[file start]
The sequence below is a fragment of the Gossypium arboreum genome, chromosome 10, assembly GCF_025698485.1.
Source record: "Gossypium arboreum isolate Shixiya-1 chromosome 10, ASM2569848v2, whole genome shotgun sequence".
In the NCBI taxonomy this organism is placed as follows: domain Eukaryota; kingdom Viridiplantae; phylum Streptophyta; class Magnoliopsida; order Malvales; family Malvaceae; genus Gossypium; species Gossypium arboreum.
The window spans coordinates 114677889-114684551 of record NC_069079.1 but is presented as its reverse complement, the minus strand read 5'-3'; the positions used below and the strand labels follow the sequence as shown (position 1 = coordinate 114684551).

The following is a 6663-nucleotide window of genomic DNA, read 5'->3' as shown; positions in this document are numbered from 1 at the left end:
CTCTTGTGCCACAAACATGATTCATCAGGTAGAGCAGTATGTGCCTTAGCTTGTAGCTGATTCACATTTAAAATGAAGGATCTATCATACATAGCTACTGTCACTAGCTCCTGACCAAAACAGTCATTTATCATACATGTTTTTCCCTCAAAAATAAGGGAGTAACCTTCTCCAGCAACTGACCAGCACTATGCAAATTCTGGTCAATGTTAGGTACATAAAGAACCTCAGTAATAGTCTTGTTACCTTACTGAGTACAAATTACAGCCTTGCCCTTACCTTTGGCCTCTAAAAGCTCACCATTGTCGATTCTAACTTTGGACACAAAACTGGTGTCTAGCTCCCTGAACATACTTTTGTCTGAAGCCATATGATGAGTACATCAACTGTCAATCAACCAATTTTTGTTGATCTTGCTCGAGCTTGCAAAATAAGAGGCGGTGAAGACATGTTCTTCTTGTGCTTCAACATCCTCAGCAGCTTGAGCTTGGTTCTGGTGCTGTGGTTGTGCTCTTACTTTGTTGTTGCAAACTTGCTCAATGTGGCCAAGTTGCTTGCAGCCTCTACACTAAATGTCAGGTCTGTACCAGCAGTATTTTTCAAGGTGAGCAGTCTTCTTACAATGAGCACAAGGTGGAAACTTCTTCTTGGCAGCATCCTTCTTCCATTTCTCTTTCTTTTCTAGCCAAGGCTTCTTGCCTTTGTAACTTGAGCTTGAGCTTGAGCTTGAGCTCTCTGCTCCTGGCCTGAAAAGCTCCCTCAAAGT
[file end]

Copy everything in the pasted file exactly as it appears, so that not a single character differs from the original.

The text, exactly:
The sequence below is a fragment of the Gossypium arboreum genome, chromosome 10, assembly GCF_025698485.1.
Source record: "Gossypium arboreum isolate Shixiya-1 chromosome 10, ASM2569848v2, whole genome shotgun sequence".
In the NCBI taxonomy this organism is placed as follows: domain Eukaryota; kingdom Viridiplantae; phylum Streptophyta; class Magnoliopsida; order Malvales; family Malvaceae; genus Gossypium; species Gossypium arboreum.
The window spans coordinates 114677889-114684551 of record NC_069079.1 but is presented as its reverse complement, the minus strand read 5'-3'; the positions used below and the strand labels follow the sequence as shown (position 1 = coordinate 114684551).

The following is a 6663-nucleotide window of genomic DNA, read 5'->3' as shown; positions in this document are numbered from 1 at the left end:
CTCTTGTGCCACAAACATGATTCATCAGGTAGAGCAGTATGTGCCTTAGCTTGTAGCTGATTCACATTTAAAATGAAGGATCTATCATACATAGCTACTGTCACTAGCTCCTGACCAAAACAGTCATTTATCATACATGTTTTTCCCTCAAAAATAAGGGAGTAACCTTCTCCAGCAACTGACCAGCACTATGCAAATTCTGGTCAATGTTAGGTACATAAAGAACCTCAGTAATAGTCTTGTTACCTTACTGAGTACAAATTACAGCCTTGCCCTTACCTTTGGCCTCTAAAAGCTCACCATTGTCGATTCTAACTTTGGACACAAAACTGGTGTCTAGCTCCCTGAACATACTTTTGTCTGAAGCCATATGATGAGTACATCAACTGTCAATCAACCAATTTTTGTTGATCTTGCTCGAGCTTGCAAAATAAGAGGCGGTGAAGACATGTTCTTCTTGTGCTTCAACATCCTCAGCAGCTTGAGCTTGGTTCTGGTGCTGTGGTTGTGCTCTTACTTTGTTGTTGCAAACTTGCTCAATGTGGCCAAGTTGCTTGCAGCCTCTACACTAAATGTCAGGTCTGTACCAGCAGTATTTTTCAAGGTGAGCAGTCTTCTTACAATGAGCACAAGGTGGAAACTTCTTCTTGGCAGCATCCTTCTTCCATTTCTCTTTCTTTTCTAGCCAAGGCTTCTTGCCTTTGTAACTTGAGCTTGAGCTTGAGCTTGAGCTCTCTGCTCCTGGCCTGAAAAGCTCCCTCAAAGT